RARE Daily

Ultragenyx and Mereo Positive Phase 2 Data in Rare Bone Diseases Trial

June 12, 2024

Rare Daily Staff

Ultragenyx Pharmaceutical and Mereo BioPharma Group reported positive 14-month results from the phase 2 portion of the ongoing phase 2/3 Orbit study of their experimental therapy setrusumab that showed continued to significantly reduce incidence of fractures in patients with osteogenesis imperfecta with at least 14 months of follow-up.

Treatment with setrusumab also resulted in ongoing and meaningful improvements in lumbar spine bone mineral density at month 12 without evidence of plateau, they said.

Osteogenesis imperfecta (OI) includes a group of genetic disorders impacting bone metabolism. Approximately 85 percent to 90 percent of OI cases are caused by genetic variants in the COL1A1 or COL1A2 genes, leading to either reduced or abnormal collagen and changes in bone metabolism. The collagen mutations in OI can result in increased bone brittleness, which contributes to a high rate of fractures. Patients with OI also exhibit inadequate production of new bone and excess bone resorption, resulting in decreased bone mineral density, bone fragility and weakness. OI can also lead to bone deformities, abnormal spine curvature, pain, decreased mobility, and short stature. No treatments are globally approved for OI.

Setrusumab is a fully human monoclonal antibody that inhibits sclerostin, a negative regulator of bone formation. Blocking sclerostin is expected to increase new bone formation, bone mineral density, and bone strength in OI. In mouse models of OI, the use of anti-sclerostin antibodies was shown to increase bone formation, improve bone mass to normal levels, and increase bone strength against fracture force testing to normal levels.

The large reduction in annualized radiologically confirmed fracture rate previously reported in patients treated for a minimum of 6 months was sustained in patients treated for at least 14 months with a high degree of significance. The median annualized rate of radiologically confirmed fractures across all 24 patients in the two years prior to treatment was 0.72.

Following a mean treatment duration period of 16 months, the median annualized fracture rate was reduced 67 percent to 0.00. The annualized fracture rate excluded morphometric vertebral fractures and fractures of the fingers, toes, skull, and face, consistent with the phase 3 study primary efficacy endpoint.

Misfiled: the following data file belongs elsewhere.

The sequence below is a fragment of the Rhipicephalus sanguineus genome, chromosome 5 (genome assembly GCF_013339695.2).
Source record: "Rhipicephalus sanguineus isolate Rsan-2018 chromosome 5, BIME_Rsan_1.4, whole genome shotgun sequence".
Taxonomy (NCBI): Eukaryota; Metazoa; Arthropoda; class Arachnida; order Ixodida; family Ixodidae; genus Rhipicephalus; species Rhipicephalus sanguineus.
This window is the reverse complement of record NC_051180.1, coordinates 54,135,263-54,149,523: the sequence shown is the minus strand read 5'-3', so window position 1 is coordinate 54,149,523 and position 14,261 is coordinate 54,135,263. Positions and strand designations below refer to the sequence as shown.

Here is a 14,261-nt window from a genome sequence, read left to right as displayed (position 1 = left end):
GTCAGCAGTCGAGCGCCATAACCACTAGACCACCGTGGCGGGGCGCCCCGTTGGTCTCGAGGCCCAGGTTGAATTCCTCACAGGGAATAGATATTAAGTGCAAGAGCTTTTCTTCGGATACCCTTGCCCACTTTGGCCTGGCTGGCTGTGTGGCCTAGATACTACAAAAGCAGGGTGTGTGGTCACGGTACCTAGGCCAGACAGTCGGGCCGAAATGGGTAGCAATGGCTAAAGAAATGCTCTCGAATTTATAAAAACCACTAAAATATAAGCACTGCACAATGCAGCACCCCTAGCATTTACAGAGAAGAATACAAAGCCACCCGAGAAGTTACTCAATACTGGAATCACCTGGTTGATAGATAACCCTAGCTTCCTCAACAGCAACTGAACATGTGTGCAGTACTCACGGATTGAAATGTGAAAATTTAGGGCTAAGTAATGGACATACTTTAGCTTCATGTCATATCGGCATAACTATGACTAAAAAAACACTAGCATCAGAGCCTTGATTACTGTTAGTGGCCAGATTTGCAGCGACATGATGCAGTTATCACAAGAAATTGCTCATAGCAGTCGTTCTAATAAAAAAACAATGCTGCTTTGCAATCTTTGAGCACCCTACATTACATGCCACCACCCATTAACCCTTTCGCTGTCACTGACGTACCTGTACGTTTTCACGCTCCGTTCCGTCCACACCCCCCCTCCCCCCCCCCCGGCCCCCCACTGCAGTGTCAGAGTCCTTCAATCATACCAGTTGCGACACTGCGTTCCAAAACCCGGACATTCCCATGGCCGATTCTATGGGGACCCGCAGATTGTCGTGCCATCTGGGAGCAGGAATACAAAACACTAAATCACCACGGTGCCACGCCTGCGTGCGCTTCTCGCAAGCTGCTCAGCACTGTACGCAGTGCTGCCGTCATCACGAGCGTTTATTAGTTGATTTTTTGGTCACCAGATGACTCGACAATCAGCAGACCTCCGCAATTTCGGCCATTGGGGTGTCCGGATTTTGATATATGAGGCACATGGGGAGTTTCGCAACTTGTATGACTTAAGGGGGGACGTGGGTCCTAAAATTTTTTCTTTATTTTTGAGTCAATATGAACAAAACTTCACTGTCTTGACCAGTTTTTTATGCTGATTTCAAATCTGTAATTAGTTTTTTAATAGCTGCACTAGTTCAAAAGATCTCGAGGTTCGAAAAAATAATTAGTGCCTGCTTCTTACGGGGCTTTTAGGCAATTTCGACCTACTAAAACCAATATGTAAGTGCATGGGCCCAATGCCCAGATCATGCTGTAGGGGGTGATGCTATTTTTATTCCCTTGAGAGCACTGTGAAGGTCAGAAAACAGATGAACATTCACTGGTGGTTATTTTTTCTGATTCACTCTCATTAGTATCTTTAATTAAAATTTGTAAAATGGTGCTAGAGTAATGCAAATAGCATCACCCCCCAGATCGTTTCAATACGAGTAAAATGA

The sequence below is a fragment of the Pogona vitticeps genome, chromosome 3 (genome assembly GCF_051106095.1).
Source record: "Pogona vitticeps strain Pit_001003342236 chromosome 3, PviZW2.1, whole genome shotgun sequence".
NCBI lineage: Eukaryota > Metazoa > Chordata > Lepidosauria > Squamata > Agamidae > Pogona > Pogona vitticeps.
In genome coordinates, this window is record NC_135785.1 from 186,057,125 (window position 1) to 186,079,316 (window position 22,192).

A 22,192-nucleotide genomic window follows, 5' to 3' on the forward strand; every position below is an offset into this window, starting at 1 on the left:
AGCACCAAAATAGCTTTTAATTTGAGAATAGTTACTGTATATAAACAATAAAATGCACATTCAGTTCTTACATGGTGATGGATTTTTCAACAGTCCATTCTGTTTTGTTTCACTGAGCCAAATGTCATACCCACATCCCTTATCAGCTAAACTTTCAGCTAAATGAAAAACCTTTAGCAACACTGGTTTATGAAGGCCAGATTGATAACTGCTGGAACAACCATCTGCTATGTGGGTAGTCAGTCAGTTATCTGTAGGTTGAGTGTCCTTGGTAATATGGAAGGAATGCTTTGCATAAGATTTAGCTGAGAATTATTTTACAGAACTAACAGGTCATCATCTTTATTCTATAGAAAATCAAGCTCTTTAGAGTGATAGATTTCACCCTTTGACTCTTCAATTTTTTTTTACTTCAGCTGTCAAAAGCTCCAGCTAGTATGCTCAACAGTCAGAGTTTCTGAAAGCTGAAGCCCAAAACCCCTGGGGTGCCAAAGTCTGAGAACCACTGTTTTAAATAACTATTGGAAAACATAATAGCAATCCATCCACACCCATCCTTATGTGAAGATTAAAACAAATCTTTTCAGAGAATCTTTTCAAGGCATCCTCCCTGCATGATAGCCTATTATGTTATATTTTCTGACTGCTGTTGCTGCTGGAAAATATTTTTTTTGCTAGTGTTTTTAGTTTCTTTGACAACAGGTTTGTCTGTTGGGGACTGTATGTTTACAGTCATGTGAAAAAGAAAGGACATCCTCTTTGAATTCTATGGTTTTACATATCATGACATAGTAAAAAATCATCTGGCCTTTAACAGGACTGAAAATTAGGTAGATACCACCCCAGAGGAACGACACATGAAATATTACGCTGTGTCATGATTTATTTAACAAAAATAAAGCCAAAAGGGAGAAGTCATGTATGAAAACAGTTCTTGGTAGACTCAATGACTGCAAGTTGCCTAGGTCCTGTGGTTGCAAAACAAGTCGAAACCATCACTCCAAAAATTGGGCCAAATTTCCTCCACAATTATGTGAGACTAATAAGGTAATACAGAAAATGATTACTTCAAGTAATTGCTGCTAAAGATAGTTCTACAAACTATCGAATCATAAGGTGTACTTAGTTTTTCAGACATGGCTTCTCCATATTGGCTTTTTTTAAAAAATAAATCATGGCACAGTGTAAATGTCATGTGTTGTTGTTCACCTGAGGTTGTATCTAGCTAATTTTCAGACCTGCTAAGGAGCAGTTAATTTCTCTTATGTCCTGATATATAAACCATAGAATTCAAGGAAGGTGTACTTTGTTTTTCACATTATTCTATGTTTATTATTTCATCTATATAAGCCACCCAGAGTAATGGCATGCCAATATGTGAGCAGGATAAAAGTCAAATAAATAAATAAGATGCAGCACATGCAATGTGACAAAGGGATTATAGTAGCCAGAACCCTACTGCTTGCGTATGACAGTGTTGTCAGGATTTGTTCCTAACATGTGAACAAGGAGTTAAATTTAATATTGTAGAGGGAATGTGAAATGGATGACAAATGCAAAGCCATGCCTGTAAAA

The reduction in annualized fracture rates was associated with continued, clinically meaningful increases in [bone mineral density] BMD. Tests conducted at the 12-month timepoint demonstrated that treatment with setrusumab resulted in a mean increase in lumbar spine BMD from baseline of 22 percent across all age groups (5 to < 26 years old), a further improvement from 14 percent observed at six months of treatment.

As of the data cut-off, there were no treatment-related serious adverse events observed in the study. Reported adverse events were generally consistent with those observed in the Asteroid study with infusion-related events and headache determined to be the most common adverse events related to the study drug. As of the data cut-off, there were no reported hypersensitivity reactions related to setrusumab.

“The clinically meaningful continued improvement in BMD suggests that new and stronger bone is being created that has resulted in an important reduction in fractures across age groups and types of OI,” said Eric Crombez, chief medical officer at Ultragenyx. “With our phase 3 Orbit and Cosmic studies fully enrolled we now look forward to the possibility to bring this potential new treatment to a larger number of patients living with OI.”

Photo: Eric Crombez, chief medical officer at Ultragenyx

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